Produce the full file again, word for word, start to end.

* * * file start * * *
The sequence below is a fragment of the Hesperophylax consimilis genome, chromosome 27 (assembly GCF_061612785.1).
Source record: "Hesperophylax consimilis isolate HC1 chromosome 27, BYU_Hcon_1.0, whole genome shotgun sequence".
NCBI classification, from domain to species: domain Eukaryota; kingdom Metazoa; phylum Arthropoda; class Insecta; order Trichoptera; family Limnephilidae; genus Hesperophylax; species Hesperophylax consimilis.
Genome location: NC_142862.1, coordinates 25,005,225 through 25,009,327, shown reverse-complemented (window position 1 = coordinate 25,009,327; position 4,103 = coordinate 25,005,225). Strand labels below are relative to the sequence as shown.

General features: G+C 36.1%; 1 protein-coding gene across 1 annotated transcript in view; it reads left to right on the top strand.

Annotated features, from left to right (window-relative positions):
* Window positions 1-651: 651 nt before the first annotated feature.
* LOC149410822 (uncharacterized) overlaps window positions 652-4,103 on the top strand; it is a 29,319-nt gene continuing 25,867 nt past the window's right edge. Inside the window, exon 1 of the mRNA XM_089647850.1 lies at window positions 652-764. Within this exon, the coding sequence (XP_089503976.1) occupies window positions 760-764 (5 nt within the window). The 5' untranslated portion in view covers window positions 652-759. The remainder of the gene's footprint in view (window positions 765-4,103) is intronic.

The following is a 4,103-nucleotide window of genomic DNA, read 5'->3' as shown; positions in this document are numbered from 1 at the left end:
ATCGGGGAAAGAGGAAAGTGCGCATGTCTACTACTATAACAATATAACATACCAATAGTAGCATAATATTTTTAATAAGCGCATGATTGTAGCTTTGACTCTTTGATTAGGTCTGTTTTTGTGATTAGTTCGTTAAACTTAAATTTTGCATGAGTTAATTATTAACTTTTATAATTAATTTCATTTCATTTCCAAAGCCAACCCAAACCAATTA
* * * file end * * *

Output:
The sequence below is a fragment of the Hesperophylax consimilis genome, chromosome 27 (assembly GCF_061612785.1).
Source record: "Hesperophylax consimilis isolate HC1 chromosome 27, BYU_Hcon_1.0, whole genome shotgun sequence".
NCBI classification, from domain to species: domain Eukaryota; kingdom Metazoa; phylum Arthropoda; class Insecta; order Trichoptera; family Limnephilidae; genus Hesperophylax; species Hesperophylax consimilis.
Genome location: NC_142862.1, coordinates 25,005,225 through 25,009,327, shown reverse-complemented (window position 1 = coordinate 25,009,327; position 4,103 = coordinate 25,005,225). Strand labels below are relative to the sequence as shown.

General features: G+C 36.1%; 1 protein-coding gene across 1 annotated transcript in view; it reads left to right on the top strand.

Annotated features, from left to right (window-relative positions):
* Window positions 1-651: 651 nt before the first annotated feature.
* LOC149410822 (uncharacterized) overlaps window positions 652-4,103 on the top strand; it is a 29,319-nt gene continuing 25,867 nt past the window's right edge. Inside the window, exon 1 of the mRNA XM_089647850.1 lies at window positions 652-764. Within this exon, the coding sequence (XP_089503976.1) occupies window positions 760-764 (5 nt within the window). The 5' untranslated portion in view covers window positions 652-759. The remainder of the gene's footprint in view (window positions 765-4,103) is intronic.

The following is a 4,103-nucleotide window of genomic DNA, read 5'->3' as shown; positions in this document are numbered from 1 at the left end:
ATCGGGGAAAGAGGAAAGTGCGCATGTCTACTACTATAACAATATAACATACCAATAGTAGCATAATATTTTTAATAAGCGCATGATTGTAGCTTTGACTCTTTGATTAGGTCTGTTTTTGTGATTAGTTCGTTAAACTTAAATTTTGCATGAGTTAATTATTAACTTTTATAATTAATTTCATTTCATTTCCAAAGCCAACCCAAACCAATTA